"Since disputes usually arise when one party wants to change the status quo without undue delay, the power which the Act gives to the other party to preserve the status quo for a long period will frequently make it worthwhile for the moving party to compromise with the interests of the other side and thus reach agreement without interruption to commerce.' "

 The Machinists case held that courts have a limited role in this process, to insure that the NMB does not continue mediation "on a basis that is completely and patently arbitrary and for a period that is completely and patently unreasonable." Id. at 537. The scope of review "is much more tight and narrow than that resulting from the conventional principles of judicial review." Id. at 538. While the court may shed some light on the mediation process, "it must take care to avoid a broad beam of light that destroys a photograph still in process of development." Id. a 539.

"The court can do no more than elicit objective facts concerning the conduct of the mediation process ... and must give the (NMB) the benefit of any doubt as to possibilities why such data might fit into a picture that the Board could genuinely conclude might lead to successful negotiation. The members of this Mediation Board are no more to be called to the courthouse to explain their undisclosed reasons for action than the members of a legislature. The Mediation Board is entitled to as strong a presumption as the legislature that if any state of facts might be supposed that would support its action those facts must be presumed to exist." Id. at 540.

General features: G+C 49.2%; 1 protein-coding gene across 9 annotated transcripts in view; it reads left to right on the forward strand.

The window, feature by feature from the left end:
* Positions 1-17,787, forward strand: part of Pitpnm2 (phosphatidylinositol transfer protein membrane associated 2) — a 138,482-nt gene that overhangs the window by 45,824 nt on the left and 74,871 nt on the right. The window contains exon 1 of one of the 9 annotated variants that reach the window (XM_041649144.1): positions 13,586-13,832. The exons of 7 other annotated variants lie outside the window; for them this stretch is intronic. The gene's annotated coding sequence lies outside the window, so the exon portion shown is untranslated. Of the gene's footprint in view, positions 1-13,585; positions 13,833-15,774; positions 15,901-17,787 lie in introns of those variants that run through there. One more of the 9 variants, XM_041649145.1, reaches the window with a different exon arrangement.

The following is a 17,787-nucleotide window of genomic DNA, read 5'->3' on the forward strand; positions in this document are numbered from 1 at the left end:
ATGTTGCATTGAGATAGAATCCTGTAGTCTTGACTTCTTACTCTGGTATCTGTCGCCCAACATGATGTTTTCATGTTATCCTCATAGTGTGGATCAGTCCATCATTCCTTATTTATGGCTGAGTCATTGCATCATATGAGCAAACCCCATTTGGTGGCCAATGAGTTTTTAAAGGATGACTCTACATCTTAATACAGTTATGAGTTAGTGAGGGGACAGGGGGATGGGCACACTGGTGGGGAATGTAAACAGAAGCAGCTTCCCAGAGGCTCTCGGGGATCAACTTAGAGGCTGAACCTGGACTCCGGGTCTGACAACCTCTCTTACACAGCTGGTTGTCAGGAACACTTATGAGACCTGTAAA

"It may well be that the likelihood of successful mediation is marginal. That success of settlement may lie in the realm of possibility, rather than confident prediction, does not negative the good faith and validity of the Board's effort. The legislature provided procedures purposefully drawn out, and the Board's process may draw on them even to the point that the parties deem them "almost interminable.'
"What is voluntary about mediation, including mediation under this Act, is the decision to accept or reject the result available from the mediation process. What is involuntary about mediation under this Act is the obligation to engage in the mediation process even though a party is not unreasonable from his point of view in his conviction that further mediation is futile. The court's inquiry cannot go beyond examination of the objective facts and determination thereon whether there is a reasonable possibility of conditions and circumstances (including attitudes and developments), available to the Board, consistent with the objective facts, sufficient to justify the Board's judgment that the possibility of settlement is strong enough to warrant continuation of the mediation process. ...